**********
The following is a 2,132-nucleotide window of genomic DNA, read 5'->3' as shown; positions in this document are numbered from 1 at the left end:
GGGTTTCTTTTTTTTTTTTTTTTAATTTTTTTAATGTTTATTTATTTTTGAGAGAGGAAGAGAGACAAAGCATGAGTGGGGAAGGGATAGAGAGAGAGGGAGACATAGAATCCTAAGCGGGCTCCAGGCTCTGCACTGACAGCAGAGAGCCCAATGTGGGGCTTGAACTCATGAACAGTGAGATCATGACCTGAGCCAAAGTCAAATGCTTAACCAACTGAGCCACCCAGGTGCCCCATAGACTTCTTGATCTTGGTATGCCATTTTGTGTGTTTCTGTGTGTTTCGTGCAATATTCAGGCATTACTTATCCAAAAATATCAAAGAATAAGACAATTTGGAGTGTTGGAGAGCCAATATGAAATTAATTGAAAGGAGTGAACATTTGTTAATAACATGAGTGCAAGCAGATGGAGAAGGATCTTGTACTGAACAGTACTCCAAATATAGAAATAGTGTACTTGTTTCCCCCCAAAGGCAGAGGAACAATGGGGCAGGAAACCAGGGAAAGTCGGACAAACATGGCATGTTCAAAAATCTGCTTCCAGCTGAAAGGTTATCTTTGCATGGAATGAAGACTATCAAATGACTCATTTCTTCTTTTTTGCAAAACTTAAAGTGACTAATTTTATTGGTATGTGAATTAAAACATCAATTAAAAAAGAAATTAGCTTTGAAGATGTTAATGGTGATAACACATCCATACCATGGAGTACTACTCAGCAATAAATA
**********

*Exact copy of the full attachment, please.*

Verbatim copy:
The following is a 2,132-nucleotide window of genomic DNA, read 5'->3' as shown; positions in this document are numbered from 1 at the left end:
GGGTTTCTTTTTTTTTTTTTTTTAATTTTTTTAATGTTTATTTATTTTTGAGAGAGGAAGAGAGACAAAGCATGAGTGGGGAAGGGATAGAGAGAGAGGGAGACATAGAATCCTAAGCGGGCTCCAGGCTCTGCACTGACAGCAGAGAGCCCAATGTGGGGCTTGAACTCATGAACAGTGAGATCATGACCTGAGCCAAAGTCAAATGCTTAACCAACTGAGCCACCCAGGTGCCCCATAGACTTCTTGATCTTGGTATGCCATTTTGTGTGTTTCTGTGTGTTTCGTGCAATATTCAGGCATTACTTATCCAAAAATATCAAAGAATAAGACAATTTGGAGTGTTGGAGAGCCAATATGAAATTAATTGAAAGGAGTGAACATTTGTTAATAACATGAGTGCAAGCAGATGGAGAAGGATCTTGTACTGAACAGTACTCCAAATATAGAAATAGTGTACTTGTTTCCCCCCAAAGGCAGAGGAACAATGGGGCAGGAAACCAGGGAAAGTCGGACAAACATGGCATGTTCAAAAATCTGCTTCCAGCTGAAAGGTTATCTTTGCATGGAATGAAGACTATCAAATGACTCATTTCTTCTTTTTTGCAAAACTTAAAGTGACTAATTTTATTGGTATGTGAATTAAAACATCAATTAAAAAAGAAATTAGCTTTGAAGATGTTAATGGTGATAACACATCCATACCATGGAGTACTACTCAGCAATAAATA